Creative people who love clothes and designing products from their own personal visions are drawn to the fashion industry. For those interested in breaking into the fashion industry, a high school diploma and experience may be all that is required. Much of the industry is learned hands-on but don't be surprised if a degree is appreciated too. While it's an exciting career, it also produces significant physical demands because of the interaction with materials and potentially long hours.
Fashion designers have a near-constant involvement with the business side of clothes -- this means having others try on clothing, sorting them and hanging them. Many of these activities require a designer to stand, bend and stoop for significant periods of time. The potential of traveling to either coasts where the fashion hubs are located, or oversees to visit manufacturers, also requires considerable stamina. A general energetic nature is a good physical attribute for a fashion designer.
The fashion industry entails a considerable amount of sewing activities on the part of everyone involved. While there are actual seamstresses for bigger jobs, a fashion designer is not a stranger to a pair of scissors or a sewing machine. Quick ideas take shape faster when a designer handles the alterations herself. Therefore, a level of dexterity comes in handy for a fashion designer.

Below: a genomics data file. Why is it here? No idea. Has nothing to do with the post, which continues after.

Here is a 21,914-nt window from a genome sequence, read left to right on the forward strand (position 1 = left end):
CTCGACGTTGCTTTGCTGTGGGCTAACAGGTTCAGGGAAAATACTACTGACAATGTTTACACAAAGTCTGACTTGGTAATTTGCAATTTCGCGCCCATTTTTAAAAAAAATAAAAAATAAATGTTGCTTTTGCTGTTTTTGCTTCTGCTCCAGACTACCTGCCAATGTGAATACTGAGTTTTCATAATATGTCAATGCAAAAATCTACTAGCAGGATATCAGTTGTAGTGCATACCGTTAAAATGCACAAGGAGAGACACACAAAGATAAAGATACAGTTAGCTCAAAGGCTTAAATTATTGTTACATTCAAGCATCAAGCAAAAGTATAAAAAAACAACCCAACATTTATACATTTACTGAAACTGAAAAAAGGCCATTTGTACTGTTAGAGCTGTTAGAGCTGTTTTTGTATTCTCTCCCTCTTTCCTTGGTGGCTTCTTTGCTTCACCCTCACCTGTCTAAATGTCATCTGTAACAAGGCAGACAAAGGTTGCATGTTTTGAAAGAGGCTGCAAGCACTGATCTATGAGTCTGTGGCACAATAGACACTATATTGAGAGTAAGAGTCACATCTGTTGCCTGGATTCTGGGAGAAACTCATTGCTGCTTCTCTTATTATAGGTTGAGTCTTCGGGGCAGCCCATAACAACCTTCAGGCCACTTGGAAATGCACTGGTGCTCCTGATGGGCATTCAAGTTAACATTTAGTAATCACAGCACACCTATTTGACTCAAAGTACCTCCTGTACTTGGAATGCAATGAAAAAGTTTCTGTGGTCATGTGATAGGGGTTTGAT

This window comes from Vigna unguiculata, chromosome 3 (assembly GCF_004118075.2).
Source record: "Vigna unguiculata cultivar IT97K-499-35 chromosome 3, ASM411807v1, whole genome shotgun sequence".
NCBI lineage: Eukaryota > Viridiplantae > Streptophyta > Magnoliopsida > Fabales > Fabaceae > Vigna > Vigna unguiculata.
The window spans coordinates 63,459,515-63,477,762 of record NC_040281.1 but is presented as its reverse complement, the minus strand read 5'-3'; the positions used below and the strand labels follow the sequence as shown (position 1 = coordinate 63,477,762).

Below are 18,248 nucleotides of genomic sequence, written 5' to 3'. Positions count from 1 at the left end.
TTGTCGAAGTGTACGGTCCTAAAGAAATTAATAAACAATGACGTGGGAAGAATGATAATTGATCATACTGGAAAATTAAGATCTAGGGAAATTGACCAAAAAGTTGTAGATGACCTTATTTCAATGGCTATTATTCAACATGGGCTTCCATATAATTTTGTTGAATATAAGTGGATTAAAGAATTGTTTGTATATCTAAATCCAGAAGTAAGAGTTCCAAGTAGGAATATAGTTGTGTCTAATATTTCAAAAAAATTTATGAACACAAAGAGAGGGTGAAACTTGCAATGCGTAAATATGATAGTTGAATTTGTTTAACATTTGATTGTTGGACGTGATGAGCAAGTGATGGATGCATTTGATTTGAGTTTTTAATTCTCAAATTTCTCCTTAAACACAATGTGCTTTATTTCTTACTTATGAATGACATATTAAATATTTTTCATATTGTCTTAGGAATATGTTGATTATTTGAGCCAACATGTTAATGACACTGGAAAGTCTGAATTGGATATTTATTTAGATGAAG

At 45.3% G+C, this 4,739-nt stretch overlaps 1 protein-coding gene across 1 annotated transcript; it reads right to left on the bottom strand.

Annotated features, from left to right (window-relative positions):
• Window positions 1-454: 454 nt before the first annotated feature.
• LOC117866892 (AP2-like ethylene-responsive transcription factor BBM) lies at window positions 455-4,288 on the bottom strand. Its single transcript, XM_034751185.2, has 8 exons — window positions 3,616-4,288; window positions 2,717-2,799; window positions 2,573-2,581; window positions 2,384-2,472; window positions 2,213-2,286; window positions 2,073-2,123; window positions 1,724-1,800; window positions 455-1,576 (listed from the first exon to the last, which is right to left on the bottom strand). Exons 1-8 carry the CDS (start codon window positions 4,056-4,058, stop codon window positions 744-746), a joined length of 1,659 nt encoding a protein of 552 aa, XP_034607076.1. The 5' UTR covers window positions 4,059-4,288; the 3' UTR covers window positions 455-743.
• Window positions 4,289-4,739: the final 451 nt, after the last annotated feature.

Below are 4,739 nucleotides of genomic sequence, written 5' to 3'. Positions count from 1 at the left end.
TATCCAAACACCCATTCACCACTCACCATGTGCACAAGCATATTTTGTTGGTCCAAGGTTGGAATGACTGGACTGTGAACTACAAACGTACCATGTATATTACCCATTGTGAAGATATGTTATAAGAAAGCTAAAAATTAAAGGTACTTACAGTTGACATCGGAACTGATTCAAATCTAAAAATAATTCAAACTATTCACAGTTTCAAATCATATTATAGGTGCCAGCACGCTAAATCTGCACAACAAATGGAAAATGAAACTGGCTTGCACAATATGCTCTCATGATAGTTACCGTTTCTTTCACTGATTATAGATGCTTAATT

A fashion designer's job has an element of repetition to it. Drawings may need to be handmade and changed several times. A fashion show may require the same clothing item be repeated several times. Even the act of sewing itself can require the identical stitch be made hundreds of times. A fashion designer has a better chance of excelling if she gets used to activities that require considerable repetition.
Communication of various forms involves a level of physicality. A typical fashion designer is in frequent contact with manufacturers, co-workers and possibly the press. While it may seem benign, frequent interaction with others can be tiring if there is little off-time. Designers also likely communicate by email and texting on a regular basis. Without voice recognition software, these modes of correspondence require a consistent use of a designer's hands.